Analyses are given of various processes involving matter falling\r\ninto or coming out of black holes.

\r\n\r\nA significant amount of matter may fall into a black hole in a\r\ngalactic nucleus or in a binary system. There gas with relatively high\r\nangular momentum is expected to form an accretion disk flowing into the\r\nhole. In this thesis the conservation laws of rest mass, energy, and\r\nangular momentum are used to calculate the radial structure of such a\r\ndisk. The averaged torque in the disk and flux of radiation from the\r\ndisk are expressed as explicit, algebraic functions of radius.

\r\n\r\nMatter may be created and come out of the gravitational field of\r\na black hole in a quantum-mechanical process recently discovered by\r\nHawking. In this thesis the emission rates of massless particles by\r\nHawking's process are computed numerically. The resulting power spectra\r\nof neutrinos, photons, and gravitons emitted by a nonrotating hole are\r\ngiven. For rotating holes, the rates of emission of energy and angular\r\nmomentum are calculated for various values of the rotation parameter.\r\nThe evolution of a rotating hole is followed as energy and angular\r\nmomentum are given up to the emitted particles. It is found that angular\r\nmomentum is lost considerably faster than energy, so that a black\r\nhole spins down to a nearly nonrotating configuration before it loses a\r\nlarge fraction of its mass. The implications are discussed for the lifetimes and possible present configurations of primordial black\r\nholes (the only holes small enough for the emission to be significant\r\nwithin the present age of the universe.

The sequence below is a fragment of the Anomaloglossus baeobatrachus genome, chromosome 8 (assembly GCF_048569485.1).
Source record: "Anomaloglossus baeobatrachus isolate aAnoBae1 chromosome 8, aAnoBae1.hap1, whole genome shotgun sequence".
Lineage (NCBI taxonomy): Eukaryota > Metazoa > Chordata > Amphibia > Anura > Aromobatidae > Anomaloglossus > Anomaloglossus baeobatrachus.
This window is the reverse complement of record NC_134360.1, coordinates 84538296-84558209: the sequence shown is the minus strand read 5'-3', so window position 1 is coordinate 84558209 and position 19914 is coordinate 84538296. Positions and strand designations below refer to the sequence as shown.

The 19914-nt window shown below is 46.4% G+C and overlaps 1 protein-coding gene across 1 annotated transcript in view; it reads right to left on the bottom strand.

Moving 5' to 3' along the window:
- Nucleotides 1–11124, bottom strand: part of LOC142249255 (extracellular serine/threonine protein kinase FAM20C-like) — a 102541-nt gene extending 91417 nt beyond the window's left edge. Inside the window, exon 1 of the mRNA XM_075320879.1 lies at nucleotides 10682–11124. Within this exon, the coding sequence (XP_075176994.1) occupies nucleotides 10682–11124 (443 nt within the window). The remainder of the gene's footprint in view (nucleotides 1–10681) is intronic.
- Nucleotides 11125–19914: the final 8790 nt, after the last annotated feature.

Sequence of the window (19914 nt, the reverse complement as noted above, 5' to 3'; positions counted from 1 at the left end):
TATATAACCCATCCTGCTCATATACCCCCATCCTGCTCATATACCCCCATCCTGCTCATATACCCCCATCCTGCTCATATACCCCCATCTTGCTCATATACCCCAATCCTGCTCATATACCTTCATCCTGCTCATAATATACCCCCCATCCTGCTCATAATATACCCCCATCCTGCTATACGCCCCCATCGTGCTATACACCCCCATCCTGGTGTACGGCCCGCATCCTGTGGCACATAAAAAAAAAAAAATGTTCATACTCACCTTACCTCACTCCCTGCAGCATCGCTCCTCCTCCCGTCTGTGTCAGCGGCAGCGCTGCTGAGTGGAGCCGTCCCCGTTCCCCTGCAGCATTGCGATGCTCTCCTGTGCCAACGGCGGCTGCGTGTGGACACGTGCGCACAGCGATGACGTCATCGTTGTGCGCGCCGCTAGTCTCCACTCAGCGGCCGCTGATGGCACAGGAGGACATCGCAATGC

\r\n\r\nAs an astrophysical application, a calculation is given of the\r\ngamma-ray spectrum today from the emission by an assumed distribution\r\nof primordial black holes during the history of the universe. Comparison\r\nwith the observed isotropic gamma-ray flux above about 100 MeV yields\r\nan upper limit of approximately 10^4 pc^(-3) for the average number density\r\nof holes around 5 x 10^(14)g. (This is the initial mass of a nonrotating\r\nblack hole that would just decay away in the age of the universe.) The\r\nprospects are discussed for observing the final, explosive decay of an\r\nindividual primordial black hole. Such an observation could test the\r\ncombined predictions of general relativity and quantum mechanics and\r\nalso could provide information about inhomogeneities in the early universe\r\nand about the nature of strong interactions at high temperatures.

\r\n", "doi": "10.7907/RAEC-8822", "publication_date": "1976", "thesis_type": "phd", "thesis_year": "1976" } ]